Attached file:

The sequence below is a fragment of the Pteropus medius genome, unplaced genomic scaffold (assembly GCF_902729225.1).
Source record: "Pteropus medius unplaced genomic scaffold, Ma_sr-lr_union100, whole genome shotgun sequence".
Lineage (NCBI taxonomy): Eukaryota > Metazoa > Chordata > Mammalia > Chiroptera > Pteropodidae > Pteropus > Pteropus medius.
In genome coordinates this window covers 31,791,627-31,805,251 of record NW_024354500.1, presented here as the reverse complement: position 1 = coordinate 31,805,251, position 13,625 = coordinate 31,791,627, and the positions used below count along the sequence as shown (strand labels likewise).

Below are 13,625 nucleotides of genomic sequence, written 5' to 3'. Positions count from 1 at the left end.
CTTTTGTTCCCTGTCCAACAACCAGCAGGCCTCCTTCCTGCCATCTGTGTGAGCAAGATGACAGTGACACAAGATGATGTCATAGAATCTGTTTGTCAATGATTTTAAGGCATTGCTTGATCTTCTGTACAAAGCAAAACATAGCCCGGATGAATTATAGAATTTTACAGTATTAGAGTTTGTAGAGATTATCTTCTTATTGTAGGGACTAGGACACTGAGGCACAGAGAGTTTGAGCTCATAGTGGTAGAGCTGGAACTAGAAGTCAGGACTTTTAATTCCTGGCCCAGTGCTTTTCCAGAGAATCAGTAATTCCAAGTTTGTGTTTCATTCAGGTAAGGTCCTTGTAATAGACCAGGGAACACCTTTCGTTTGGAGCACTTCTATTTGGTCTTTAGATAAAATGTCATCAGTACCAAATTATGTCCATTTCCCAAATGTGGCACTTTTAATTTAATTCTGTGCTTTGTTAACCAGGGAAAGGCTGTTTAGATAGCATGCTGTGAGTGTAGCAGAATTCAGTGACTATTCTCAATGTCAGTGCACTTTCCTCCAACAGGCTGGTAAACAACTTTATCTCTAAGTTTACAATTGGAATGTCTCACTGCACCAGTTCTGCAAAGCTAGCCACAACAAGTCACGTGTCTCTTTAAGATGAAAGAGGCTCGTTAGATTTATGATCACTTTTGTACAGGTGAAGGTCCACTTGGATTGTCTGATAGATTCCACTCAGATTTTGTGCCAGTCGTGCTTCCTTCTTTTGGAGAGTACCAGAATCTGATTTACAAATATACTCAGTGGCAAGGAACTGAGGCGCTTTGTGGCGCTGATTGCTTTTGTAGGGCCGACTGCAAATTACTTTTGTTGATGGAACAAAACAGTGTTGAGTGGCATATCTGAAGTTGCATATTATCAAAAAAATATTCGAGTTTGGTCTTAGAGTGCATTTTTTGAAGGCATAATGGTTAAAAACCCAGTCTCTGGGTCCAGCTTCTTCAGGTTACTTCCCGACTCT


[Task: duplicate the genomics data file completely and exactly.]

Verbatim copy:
The sequence below is a fragment of the Pteropus medius genome, unplaced genomic scaffold (assembly GCF_902729225.1).
Source record: "Pteropus medius unplaced genomic scaffold, Ma_sr-lr_union100, whole genome shotgun sequence".
Lineage (NCBI taxonomy): Eukaryota > Metazoa > Chordata > Mammalia > Chiroptera > Pteropodidae > Pteropus > Pteropus medius.
In genome coordinates this window covers 31,791,627-31,805,251 of record NW_024354500.1, presented here as the reverse complement: position 1 = coordinate 31,805,251, position 13,625 = coordinate 31,791,627, and the positions used below count along the sequence as shown (strand labels likewise).

Below are 13,625 nucleotides of genomic sequence, written 5' to 3'. Positions count from 1 at the left end.
CTTTTGTTCCCTGTCCAACAACCAGCAGGCCTCCTTCCTGCCATCTGTGTGAGCAAGATGACAGTGACACAAGATGATGTCATAGAATCTGTTTGTCAATGATTTTAAGGCATTGCTTGATCTTCTGTACAAAGCAAAACATAGCCCGGATGAATTATAGAATTTTACAGTATTAGAGTTTGTAGAGATTATCTTCTTATTGTAGGGACTAGGACACTGAGGCACAGAGAGTTTGAGCTCATAGTGGTAGAGCTGGAACTAGAAGTCAGGACTTTTAATTCCTGGCCCAGTGCTTTTCCAGAGAATCAGTAATTCCAAGTTTGTGTTTCATTCAGGTAAGGTCCTTGTAATAGACCAGGGAACACCTTTCGTTTGGAGCACTTCTATTTGGTCTTTAGATAAAATGTCATCAGTACCAAATTATGTCCATTTCCCAAATGTGGCACTTTTAATTTAATTCTGTGCTTTGTTAACCAGGGAAAGGCTGTTTAGATAGCATGCTGTGAGTGTAGCAGAATTCAGTGACTATTCTCAATGTCAGTGCACTTTCCTCCAACAGGCTGGTAAACAACTTTATCTCTAAGTTTACAATTGGAATGTCTCACTGCACCAGTTCTGCAAAGCTAGCCACAACAAGTCACGTGTCTCTTTAAGATGAAAGAGGCTCGTTAGATTTATGATCACTTTTGTACAGGTGAAGGTCCACTTGGATTGTCTGATAGATTCCACTCAGATTTTGTGCCAGTCGTGCTTCCTTCTTTTGGAGAGTACCAGAATCTGATTTACAAATATACTCAGTGGCAAGGAACTGAGGCGCTTTGTGGCGCTGATTGCTTTTGTAGGGCCGACTGCAAATTACTTTTGTTGATGGAACAAAACAGTGTTGAGTGGCATATCTGAAGTTGCATATTATCAAAAAAATATTCGAGTTTGGTCTTAGAGTGCATTTTTTGAAGGCATAATGGTTAAAAACCCAGTCTCTGGGTCCAGCTTCTTCAGGTTACTTCCCGACTCT